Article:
Stickers Cause Controversy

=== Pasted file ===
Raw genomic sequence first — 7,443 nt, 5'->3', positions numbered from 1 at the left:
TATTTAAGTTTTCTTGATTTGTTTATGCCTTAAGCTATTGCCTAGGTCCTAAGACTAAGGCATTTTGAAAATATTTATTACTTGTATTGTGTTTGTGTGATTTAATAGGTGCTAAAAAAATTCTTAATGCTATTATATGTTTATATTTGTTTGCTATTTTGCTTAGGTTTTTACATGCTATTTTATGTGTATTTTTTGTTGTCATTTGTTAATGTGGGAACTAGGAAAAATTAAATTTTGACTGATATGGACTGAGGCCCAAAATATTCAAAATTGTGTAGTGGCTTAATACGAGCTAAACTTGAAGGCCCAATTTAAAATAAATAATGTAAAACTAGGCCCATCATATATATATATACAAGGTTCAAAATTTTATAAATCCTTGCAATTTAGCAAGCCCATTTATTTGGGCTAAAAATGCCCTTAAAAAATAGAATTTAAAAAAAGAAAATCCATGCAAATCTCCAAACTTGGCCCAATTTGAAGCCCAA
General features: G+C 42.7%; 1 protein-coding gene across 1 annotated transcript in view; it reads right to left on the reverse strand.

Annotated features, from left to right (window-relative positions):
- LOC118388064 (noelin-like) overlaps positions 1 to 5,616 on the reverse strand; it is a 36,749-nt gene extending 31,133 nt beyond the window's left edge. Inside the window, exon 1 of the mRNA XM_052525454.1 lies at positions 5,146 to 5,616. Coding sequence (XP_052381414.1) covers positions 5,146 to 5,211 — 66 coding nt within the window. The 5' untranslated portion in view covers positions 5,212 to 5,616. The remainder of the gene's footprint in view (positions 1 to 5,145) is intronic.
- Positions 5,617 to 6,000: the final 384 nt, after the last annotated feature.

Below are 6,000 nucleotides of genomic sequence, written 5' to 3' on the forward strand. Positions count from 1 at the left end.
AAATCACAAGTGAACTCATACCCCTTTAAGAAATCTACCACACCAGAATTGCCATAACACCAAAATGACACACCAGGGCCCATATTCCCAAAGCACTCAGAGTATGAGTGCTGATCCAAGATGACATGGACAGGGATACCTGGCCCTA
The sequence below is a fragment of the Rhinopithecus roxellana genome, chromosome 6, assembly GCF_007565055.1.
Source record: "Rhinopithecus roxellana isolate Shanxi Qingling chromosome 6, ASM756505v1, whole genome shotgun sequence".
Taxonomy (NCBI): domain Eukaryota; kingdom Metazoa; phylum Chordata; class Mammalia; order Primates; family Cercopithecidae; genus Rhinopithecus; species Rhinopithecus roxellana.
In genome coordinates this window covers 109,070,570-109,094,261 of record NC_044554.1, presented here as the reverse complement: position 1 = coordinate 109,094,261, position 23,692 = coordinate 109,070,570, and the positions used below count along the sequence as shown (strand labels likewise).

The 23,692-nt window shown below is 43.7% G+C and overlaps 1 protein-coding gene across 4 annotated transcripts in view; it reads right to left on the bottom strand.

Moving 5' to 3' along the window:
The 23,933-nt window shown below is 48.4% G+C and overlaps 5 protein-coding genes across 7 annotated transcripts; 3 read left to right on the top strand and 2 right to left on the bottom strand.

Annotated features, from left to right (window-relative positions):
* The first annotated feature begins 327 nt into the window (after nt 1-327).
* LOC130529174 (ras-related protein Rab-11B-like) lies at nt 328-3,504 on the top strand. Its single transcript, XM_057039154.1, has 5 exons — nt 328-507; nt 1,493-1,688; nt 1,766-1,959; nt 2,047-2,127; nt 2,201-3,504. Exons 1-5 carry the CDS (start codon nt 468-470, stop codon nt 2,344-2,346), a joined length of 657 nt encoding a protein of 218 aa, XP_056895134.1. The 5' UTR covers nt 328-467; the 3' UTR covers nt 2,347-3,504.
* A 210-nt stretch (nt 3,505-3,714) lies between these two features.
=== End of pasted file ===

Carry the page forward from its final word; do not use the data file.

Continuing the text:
The issue of race, though always a sensitive subject, is especially touchy at UVM, where racial diversity is lacking. The unfortunate consequence is that there is no real forum for large-scale discussion among the UVM population. When a situation arises like the recent sticker controversy, UVM is ill-equipped to provide a means for information and discourse. If you haven’t seen them littering doors, windows, and other structures both on campus and downtown, it is because many of them have been ripped down-by chagrined students-since their initial appearance around mid-January. The white stickers depict two identical caricatures resembling “moon men” or “humpty dumpty” “eggheads” side by side in blue and red ink. UVM does not permit postings “affixed” to any surface on campus, and penalizes such “vandalism” with fines ranging up to $5,000 and possible imprisonment of up to five years.The creator of the stickers posted them “to promote a creative and artistically stimulating community. I blanketed the entire campus with a piece and it wasn’t the individual stickers that were the piece it was all of the stickers put together. They were all part of a larger artistic work,” the anonymous artist explained.However, some people interpreted the images on these stickers as derogatory depictions of Asians. Jean Pak, a graduate student at UVM spearheading the protest against the stickers, explains that the “humpty dumpty”, egg-headed figure resembles images from the WWII era, when American culture was particularly hostile towards Asians. Pak elaborates that during this time and throughout the following decades, cultural images “in books, cartoons and films” portrayed Asian people as “nerdy, silly, wimpy, and a-sexual”. As evidence she points to the ‘Dr. Sun’ written on the figure’s suit case as a reference to Sun Yat-sen, a Chinese revolutionary and political leader who was a unifying figure in post-imperial China. Articulating the sentiment of the time, Pak says, “It is saying that Dr. Sun is a threat and we’ve portrayed him to be this egghead to make him less threatening to us.” The single stamp that created the dual image stickers was a “unique find while junk shopping”. The artist acknowledges now that “some of the historical analysis I’ve been exposed to leads me to believe that it is likely that this image was originally created with racially motivated intentions. However, before the idea was suggested, it was the furthest thing from my mind. I’ve apologized and will continue to do so.” This article may be the first time many of you are learning of this issue. That’s because virtually all of the discussion surrounding it has occurred through ALANA listserv, which is mostly subscribed to by minority students. Even the artist of the stickers only became aware of the controversy “second-hand through a friend on the listserv”. An opportunity for an ethical dialogue that should have involved everyone was largely missed because UVM declined to pursue it. As Pak stated 3/9/06, “UVM is not ready or prepared to respond due to a lack of awareness about the significance of caricatures. To be more specific, the administration still has not to this day made any statement because they don’t understand, that’s their excuse. They say because they don’t see why it’s offensive or racist they don’t want to make an ignorant statement.” She led the first real attempt to inform the larger community on Thursday, March 9th, through a meeting at the ALANA student center. Though attendance was sparse, it was a success. It was decided that “our number one priority is to remove all stickers immediately,” which will be overseen by UVM’s Physical Plant. Also, there will be the issuance of a statement from President Fogel or the Affirmative Action/Equal Opportunity Office by the end of the week before Spring Break.